stage as the festival got off on time with an afternoon of varied folk music.
Great Escape, Paul & Jo then Hettie Dengate played to the crowd, dry if not
warm, in the marquee. They had the audience "warmed up" by the time Ron Trueman
Border sang his powerful self- penned songs. Emma Heath has a powerful
evocative voice and with dramatic percussive embellishments from her partner,
Mark Davies, the Shropshire based duo wowed new fans. Meanwhile others in the
pub enjoyed The Acoustic Astronauts (who were not literally acoustic) , The
Flying Chaucers, a balalaika band and other musicians.
kids enjoyed Punch and Judy, some amazing stories delivered dramatically by Ben
Fairlight and balloons, hundreds of balloons, face painting and juggling.
Mountain Firework Company filled the main stage and with double bass, banjo,
mandolin, guitars, fiddle, harmonica and drums, the six piece outfit brought
back-porch, down home, gentle country folk to an audience who were not aware of
the cloud that had descended outside.
Willy Barrett and Sleeping Dogz closed the afternoon with great skill and
humour, I saw people crying with laughter. The four CD's he brought to sell
were quickly snapped up as a souvenir of an afternoon of over four hours of
music. Meanwhile the music continued with a great session in the bar of the
Black Horse. They were still playing as bands sound checked in the huge marquee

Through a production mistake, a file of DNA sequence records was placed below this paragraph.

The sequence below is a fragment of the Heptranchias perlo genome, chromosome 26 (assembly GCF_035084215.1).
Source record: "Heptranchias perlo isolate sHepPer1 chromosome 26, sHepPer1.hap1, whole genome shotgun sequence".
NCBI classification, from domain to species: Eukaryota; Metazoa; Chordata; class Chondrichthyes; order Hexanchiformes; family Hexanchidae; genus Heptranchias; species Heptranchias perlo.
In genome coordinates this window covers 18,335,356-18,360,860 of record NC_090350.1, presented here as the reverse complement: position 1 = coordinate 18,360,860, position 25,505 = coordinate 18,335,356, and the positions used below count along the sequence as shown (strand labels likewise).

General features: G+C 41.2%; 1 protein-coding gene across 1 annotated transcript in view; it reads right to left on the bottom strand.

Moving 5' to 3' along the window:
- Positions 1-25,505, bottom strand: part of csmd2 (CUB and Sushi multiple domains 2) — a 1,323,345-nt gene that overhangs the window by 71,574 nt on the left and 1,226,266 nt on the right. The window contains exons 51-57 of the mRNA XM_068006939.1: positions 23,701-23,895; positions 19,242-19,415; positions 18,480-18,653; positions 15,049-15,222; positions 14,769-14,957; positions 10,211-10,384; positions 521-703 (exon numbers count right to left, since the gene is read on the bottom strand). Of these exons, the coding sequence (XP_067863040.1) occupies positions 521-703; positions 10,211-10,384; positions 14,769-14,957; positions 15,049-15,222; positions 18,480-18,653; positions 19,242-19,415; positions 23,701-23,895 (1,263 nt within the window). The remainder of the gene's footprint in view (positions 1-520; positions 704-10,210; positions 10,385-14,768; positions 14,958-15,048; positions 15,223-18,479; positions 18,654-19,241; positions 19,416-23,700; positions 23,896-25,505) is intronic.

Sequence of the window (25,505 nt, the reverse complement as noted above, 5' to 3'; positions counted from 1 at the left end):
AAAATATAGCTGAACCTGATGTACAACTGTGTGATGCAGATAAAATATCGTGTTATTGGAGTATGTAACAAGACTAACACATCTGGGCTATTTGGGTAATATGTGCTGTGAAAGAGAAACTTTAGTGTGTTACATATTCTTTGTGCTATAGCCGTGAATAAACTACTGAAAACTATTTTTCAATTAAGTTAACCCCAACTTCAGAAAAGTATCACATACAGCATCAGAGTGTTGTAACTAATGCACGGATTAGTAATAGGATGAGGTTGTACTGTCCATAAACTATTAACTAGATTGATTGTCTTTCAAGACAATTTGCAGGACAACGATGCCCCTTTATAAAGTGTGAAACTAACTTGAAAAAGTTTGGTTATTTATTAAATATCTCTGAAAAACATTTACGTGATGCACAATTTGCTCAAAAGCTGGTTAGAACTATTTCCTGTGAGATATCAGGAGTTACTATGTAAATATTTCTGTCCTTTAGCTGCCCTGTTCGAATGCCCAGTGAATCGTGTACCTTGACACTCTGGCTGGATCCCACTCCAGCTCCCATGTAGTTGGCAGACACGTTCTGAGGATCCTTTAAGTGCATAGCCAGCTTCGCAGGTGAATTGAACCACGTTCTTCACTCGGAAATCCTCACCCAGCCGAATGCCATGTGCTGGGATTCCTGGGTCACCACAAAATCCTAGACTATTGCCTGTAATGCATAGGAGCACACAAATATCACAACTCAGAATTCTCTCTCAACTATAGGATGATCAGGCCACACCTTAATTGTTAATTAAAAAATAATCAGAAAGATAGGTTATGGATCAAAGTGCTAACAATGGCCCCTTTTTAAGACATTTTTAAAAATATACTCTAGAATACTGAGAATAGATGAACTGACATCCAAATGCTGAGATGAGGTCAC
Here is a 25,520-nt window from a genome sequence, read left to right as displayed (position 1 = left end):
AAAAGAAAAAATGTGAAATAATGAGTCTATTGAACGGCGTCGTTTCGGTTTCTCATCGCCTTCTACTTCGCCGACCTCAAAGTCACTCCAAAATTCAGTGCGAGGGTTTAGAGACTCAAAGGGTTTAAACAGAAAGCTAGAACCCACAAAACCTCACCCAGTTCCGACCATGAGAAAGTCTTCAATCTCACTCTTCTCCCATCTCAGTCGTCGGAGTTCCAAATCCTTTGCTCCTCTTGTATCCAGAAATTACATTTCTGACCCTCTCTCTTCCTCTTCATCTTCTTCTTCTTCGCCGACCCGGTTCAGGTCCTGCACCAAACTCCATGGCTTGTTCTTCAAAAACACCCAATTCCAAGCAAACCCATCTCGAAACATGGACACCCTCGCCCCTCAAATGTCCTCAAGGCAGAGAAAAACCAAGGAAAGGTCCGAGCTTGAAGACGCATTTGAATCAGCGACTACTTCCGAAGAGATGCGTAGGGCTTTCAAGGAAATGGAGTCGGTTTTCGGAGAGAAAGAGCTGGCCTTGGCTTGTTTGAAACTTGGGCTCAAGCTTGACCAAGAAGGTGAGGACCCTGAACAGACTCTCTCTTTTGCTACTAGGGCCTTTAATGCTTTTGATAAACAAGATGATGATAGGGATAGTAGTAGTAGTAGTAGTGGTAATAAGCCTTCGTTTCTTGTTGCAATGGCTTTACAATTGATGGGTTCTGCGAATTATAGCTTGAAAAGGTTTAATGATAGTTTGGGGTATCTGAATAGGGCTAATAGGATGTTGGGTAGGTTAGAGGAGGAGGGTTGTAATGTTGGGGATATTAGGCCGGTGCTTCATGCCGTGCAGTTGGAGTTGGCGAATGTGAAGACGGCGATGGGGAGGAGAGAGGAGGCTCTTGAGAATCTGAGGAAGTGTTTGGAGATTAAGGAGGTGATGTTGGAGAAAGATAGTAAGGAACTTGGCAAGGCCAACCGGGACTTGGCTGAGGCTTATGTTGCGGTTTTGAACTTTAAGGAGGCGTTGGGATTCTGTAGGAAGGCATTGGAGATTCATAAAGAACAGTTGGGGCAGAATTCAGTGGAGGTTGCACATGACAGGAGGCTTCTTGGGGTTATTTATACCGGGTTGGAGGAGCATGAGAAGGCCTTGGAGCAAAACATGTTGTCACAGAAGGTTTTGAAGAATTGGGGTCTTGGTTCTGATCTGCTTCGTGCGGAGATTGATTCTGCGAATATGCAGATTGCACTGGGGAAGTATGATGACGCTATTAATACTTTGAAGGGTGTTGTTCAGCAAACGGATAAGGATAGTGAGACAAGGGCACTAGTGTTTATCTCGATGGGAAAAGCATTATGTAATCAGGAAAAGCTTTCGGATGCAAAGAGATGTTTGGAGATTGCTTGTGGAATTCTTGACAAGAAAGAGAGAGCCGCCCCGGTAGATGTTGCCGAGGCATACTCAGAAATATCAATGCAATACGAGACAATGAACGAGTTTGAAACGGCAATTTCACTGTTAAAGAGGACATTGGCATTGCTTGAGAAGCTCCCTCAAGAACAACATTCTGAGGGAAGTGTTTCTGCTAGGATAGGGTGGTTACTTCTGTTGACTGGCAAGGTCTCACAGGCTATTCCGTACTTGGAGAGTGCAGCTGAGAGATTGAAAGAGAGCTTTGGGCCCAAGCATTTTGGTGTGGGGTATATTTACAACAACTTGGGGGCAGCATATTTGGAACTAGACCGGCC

for an evening that was to be a delight.
singer songwriter, Tim Hoyte in the centre of the big stage held the audience.
Jez Lowe and The Bad Pennies played a fine set. His songs are heard in folk
clubs every week in every town in Britain. It was good to hear them from the
man who created them.
Tilbrook & The Fluffers sang some "Squeeze" songs and some new songs and
performed some acrobatics that brought their "show" to a climax in a crescendo
of applause with the crowd still wanting more. They had seen Glen Tilbrook
'swilling lager from a can' having as much fun as festival goers - all singing
favourites "Pulling Muscles from a Shell", and "Up the Junction". The band
formed a human pyramid while still performing as they played the obligatory and
expected encore. As the band left the stage laughing, one of their crew said to
Glenn "You're making it up as you go along". It had been a spontaneous set of
outrageous fun. It had not actually rained all day and the forecast for
tomorrow is "Sunshine" Hooray!!